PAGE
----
Dr. Patarapol “Lotter” Maneeorn - Thailand's first wildlife veterinarian

Counter Wildlife Trafficking Champion for USAID Wildlife Asia. Dr. Patarapol is Thailand's first wildlife veterinarian for the Department of National Parks, Wildlife and Plant Conservation (DNP), Dr Patarapol splits his time between the wilderness and the city.


Patarapol “Lotter” Maneeorn, Thailand’s highly respected and popular Wildlife Veterinarian. DNP's first ever wildlife veterinarian, appointed in 2007. As Thailand's first wildlife veterinarian for the Department of Natural Resources, Wildlife and Plant Conservation, Dr Patarapol splits his time between the wilderness and the city, where his main office is located.

Known on social media as Mor Lot, he gained popularity through his work with elephants. His most heroic act, which he is most celebrated for, was taming a wild elephant that had overheated and was reacting violently. A picture on Mor Lot's social media account shows him leading the elephant away, just as the animal looks ready to unleash an attack.

A sports lover, Dr Patarapol was his high school basketball team captain. He led his team to victory in regional competitions and was chosen to be part of the national squad as a junior.

After graduating in 2002, Dr Patarapol returned to Surin, known as the "land of the elephant". He landed a job immediately as a doctor at an elephant conservation centre. His university education trained him to work with large animals. Due to the scarce number of experts in his field, Dr Patarapol was in demand. Word of him spread to Khao Yai, where park officials asked him to work with injured elephants on a case-by-case basis. In 2004, he was hired as a temporary staff member at Khao Yai National Park.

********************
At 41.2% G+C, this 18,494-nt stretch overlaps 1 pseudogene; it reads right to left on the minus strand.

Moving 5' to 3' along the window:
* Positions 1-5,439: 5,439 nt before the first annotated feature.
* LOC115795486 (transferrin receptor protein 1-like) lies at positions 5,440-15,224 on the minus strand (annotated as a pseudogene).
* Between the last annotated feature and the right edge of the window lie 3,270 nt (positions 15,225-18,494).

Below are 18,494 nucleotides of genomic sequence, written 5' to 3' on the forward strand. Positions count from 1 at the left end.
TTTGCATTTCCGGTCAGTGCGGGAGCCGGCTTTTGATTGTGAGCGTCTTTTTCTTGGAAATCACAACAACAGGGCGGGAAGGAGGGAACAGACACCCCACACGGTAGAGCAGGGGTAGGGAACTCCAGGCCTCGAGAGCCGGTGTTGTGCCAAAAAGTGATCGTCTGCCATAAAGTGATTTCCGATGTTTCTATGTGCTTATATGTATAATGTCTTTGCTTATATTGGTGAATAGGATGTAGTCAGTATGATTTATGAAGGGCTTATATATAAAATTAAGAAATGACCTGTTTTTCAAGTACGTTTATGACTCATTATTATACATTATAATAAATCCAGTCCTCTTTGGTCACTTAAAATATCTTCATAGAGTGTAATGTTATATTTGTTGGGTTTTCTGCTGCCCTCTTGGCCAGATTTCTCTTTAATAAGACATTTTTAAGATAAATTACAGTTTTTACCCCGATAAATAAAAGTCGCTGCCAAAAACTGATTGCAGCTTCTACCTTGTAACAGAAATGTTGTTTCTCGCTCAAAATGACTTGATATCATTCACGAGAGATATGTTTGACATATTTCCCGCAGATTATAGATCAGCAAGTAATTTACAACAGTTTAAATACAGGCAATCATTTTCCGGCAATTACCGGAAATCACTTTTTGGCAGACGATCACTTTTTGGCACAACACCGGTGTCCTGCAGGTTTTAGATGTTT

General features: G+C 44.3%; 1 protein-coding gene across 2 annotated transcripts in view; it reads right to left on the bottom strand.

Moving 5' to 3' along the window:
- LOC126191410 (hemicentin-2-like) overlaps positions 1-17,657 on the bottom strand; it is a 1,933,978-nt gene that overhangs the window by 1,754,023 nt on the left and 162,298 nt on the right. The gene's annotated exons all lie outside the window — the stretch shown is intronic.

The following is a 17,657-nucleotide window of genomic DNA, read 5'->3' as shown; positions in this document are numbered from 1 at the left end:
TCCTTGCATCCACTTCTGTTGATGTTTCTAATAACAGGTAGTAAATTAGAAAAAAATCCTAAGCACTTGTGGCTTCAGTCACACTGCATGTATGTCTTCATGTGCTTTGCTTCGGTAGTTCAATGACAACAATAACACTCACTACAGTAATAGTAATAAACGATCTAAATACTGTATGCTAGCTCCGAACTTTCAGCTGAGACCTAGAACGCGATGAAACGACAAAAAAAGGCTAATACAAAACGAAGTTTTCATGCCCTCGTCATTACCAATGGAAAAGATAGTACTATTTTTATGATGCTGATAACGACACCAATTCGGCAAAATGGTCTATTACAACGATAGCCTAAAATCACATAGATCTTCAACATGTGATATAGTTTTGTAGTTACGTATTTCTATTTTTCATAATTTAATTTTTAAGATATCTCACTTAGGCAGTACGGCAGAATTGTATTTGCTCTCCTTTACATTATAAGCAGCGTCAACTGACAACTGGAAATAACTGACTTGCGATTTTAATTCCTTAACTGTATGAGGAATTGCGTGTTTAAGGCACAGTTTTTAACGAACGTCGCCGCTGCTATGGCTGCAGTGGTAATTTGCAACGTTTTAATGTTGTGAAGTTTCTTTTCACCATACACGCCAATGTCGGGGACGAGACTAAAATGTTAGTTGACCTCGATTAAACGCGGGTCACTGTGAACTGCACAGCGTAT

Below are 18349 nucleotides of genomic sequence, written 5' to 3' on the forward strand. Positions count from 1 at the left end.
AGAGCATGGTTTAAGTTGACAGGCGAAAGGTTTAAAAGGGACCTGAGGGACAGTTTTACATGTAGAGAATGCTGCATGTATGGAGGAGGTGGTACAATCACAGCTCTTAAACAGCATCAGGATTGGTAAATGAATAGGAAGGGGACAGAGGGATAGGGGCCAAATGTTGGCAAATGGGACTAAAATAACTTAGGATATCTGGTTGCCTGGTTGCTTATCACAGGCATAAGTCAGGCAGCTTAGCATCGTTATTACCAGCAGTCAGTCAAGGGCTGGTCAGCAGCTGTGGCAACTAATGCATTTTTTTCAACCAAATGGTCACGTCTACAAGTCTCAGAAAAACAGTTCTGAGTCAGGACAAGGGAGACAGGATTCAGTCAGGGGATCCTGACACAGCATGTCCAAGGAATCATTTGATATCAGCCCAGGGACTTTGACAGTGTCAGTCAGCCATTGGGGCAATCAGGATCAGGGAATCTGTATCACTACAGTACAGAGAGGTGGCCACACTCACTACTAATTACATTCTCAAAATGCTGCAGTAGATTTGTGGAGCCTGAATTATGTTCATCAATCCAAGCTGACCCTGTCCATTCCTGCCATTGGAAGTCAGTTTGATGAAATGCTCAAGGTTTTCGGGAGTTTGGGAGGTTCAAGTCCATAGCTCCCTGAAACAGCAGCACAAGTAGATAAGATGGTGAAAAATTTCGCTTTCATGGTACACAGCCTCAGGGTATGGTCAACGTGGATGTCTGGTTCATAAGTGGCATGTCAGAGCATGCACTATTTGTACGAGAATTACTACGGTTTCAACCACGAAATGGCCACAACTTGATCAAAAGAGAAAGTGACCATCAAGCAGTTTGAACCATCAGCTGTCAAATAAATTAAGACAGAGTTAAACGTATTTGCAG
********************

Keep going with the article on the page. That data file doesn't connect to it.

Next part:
Both Dr Patarapol's parents were government officials, developing his desire to do similar work. He was also inspired by a love of His Majesty the King. He thought the best way to show his gratitude for His Majesty's work for the country was to serve the public through the government. While working at Khao Yai, he began studying for the exams to become a government official.

After passing his exams, he was appointed as the DNP's first wildlife veterinarian in 2007, having successfully justified the position as a key step in Thai conservation efforts.


Dr Patarapol,Thailand's first wildlife veterinarian for the DNP.


After more than a decade of working with wild animals, Dr Patarapol declared he shouldn't be the only DNP veterinarian focused on conserving wildlife. He raised the issue with the DNP, asking them to recruit more veterinarians to cover the many neglected forest areas in Thailand.

Since his initial plea, Dr Patarapol has trained 40 new DNP veterinarians, with the numbers still growing. Still, he believes more could be done to tackle the remaining conservation challenges.


Source: Bangkok Post and Prestige